For FAQs and current status of services and policies see UW Libraries Operations Updates
Amelia Earhart, circa 1937. Image from the National Portrait Gallery exhibit, One Life: Amelia Earhart.
Amelia Earhart (1897–1937) broke gender barriers as a pioneering female aviator famous for her long distance flights during the early decades of aviation. She began flying in 1921 and by 1932, just five years after Charles Lindbergh, became the first woman to make a trans-Atlantic solo flight. Throughout the 1920s and early 1930s she was a fixture at flying competitions and races, setting speed and point to point records. She wrote about her experiences and those of other women pilots in the 1932 book, The Fun of It: Random Records of My Own Flying and of Women in Aviation.
Out of the air, Earhart capitalized on her fame to support women's rights, including meeting with President Herbert Hoover in 1932 to discuss equal rights, and to promote other women's issues, as well as, world peace.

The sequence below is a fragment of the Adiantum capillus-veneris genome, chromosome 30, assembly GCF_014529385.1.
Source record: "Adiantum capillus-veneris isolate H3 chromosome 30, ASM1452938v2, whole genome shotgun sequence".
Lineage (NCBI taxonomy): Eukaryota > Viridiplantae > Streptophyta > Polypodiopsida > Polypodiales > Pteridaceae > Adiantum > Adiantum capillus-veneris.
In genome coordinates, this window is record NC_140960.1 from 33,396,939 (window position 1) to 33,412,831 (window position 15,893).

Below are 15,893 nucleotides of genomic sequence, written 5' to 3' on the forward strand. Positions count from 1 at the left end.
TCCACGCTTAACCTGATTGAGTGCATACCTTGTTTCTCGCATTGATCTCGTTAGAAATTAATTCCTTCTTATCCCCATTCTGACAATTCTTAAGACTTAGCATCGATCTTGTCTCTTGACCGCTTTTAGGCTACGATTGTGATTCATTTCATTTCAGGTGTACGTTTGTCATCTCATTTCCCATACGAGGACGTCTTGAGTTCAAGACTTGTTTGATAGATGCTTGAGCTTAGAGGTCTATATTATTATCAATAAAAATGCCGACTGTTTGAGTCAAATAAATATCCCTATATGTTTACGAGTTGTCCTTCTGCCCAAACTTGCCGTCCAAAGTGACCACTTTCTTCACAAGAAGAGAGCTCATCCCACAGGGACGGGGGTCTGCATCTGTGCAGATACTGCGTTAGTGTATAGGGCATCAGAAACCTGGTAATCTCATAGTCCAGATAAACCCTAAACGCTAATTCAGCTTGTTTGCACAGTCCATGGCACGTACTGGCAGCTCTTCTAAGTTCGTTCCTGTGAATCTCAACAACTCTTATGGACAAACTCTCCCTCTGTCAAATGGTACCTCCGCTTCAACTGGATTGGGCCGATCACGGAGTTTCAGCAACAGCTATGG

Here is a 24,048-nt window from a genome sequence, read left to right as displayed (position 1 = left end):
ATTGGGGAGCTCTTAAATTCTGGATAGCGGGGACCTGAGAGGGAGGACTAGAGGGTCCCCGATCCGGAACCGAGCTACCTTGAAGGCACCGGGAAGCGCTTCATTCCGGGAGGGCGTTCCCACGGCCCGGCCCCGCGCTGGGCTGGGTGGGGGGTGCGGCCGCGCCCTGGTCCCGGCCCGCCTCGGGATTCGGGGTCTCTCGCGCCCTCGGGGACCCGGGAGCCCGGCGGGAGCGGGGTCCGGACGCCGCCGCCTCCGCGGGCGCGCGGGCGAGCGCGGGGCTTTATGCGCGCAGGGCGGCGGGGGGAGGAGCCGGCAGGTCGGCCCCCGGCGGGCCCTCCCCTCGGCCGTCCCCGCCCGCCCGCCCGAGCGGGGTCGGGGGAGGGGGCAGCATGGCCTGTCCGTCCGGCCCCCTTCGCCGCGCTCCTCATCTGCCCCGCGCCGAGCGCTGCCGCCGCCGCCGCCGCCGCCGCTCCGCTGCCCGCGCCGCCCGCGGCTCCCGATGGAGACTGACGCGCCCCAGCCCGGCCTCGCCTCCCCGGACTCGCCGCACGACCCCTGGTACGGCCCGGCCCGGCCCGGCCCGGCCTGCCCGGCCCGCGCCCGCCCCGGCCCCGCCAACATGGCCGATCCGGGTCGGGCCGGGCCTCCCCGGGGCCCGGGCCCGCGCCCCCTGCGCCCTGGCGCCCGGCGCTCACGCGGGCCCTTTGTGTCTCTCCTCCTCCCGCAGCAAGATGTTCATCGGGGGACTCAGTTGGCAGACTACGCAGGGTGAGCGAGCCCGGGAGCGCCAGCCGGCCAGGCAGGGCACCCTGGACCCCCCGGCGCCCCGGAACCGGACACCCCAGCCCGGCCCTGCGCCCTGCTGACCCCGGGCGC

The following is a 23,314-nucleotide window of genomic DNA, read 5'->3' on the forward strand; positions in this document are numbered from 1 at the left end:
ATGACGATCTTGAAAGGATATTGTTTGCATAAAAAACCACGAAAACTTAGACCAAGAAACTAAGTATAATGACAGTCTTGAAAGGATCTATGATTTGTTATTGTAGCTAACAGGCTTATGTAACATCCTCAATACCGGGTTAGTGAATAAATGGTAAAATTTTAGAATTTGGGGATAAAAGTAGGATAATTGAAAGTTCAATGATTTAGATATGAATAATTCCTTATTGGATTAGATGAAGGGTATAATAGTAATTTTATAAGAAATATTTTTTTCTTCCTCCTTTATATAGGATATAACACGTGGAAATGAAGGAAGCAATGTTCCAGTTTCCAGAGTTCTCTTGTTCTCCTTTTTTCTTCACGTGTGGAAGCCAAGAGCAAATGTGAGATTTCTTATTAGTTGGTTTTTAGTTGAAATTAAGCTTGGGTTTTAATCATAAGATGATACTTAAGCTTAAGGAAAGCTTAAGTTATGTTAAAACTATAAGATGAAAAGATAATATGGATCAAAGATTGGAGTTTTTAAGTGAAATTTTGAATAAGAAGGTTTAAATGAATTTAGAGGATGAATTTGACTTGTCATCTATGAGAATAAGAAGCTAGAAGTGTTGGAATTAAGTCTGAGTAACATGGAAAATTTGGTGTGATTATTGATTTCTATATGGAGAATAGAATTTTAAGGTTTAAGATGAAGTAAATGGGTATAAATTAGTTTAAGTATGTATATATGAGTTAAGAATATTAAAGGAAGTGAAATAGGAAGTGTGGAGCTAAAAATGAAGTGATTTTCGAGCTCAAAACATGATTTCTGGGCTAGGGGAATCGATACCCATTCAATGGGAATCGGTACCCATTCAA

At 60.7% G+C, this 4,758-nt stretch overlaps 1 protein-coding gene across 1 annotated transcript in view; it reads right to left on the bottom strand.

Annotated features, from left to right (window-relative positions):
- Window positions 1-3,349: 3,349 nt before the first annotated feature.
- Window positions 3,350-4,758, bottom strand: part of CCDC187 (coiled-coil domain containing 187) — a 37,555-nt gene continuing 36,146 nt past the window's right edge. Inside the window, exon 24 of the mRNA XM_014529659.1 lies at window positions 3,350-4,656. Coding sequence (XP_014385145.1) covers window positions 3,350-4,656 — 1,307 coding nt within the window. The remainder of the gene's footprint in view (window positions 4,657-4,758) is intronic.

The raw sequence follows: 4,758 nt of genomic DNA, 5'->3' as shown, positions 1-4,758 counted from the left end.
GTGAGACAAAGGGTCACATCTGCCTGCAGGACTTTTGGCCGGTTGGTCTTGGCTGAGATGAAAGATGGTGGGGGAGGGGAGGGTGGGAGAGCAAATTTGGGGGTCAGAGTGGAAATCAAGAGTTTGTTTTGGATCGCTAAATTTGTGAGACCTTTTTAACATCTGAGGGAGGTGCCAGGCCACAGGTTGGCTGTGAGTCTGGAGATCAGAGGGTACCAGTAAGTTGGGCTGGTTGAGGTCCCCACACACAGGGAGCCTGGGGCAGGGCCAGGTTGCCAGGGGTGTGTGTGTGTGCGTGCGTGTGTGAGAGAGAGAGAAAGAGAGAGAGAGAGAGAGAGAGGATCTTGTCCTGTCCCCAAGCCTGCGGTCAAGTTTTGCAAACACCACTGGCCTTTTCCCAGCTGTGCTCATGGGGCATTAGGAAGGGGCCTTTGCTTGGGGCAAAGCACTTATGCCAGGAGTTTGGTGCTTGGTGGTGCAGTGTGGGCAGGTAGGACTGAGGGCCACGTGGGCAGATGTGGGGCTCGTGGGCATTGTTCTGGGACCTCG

Amelia Earhart is most famous for her disappearance in 1937 during her daring attempt to fly around the world. She and navigator Fred Noonan left Miami, Florida on the first of June 1937 flying south and then east, making stops in South America, Africa, the Indian subcontinent, and Southeast Asia. Newspapers worldwide breathlessly covered her journey stop by stop: "Amelia Lands in Venezuela: Earhart Starts Her Flight Around World by Easy Stages" (Globe and Mail, June 3, 1937); Miss Earhart's Progress: Over the Heart of Africa Touring the World by Air" (Observer, June 13, 1937); "American Aviatrix Reaches Australia: Earhart Lands in Port Darwin from Keopang " (China Press, June 29, 1937). And then, on the longest and most dangerous route of her journey, from Lai, New Guinea to remote, tiny Howland Island, she and Noonan disappeared. A massive sea and air search ensued, all again reported in newspapers, captured the world's attention. The search ended in failure on July 19, 1937, Earhart was declared dead in 1939.
To this day, Amelia Earhart remains a symbol of aviation, achievement, and women's rights. Her disappearance still captures the imagination and the search for her plane continues to this day.
For additional background on Amelia Earhart see:
These collections of primary sources are freely available on the web.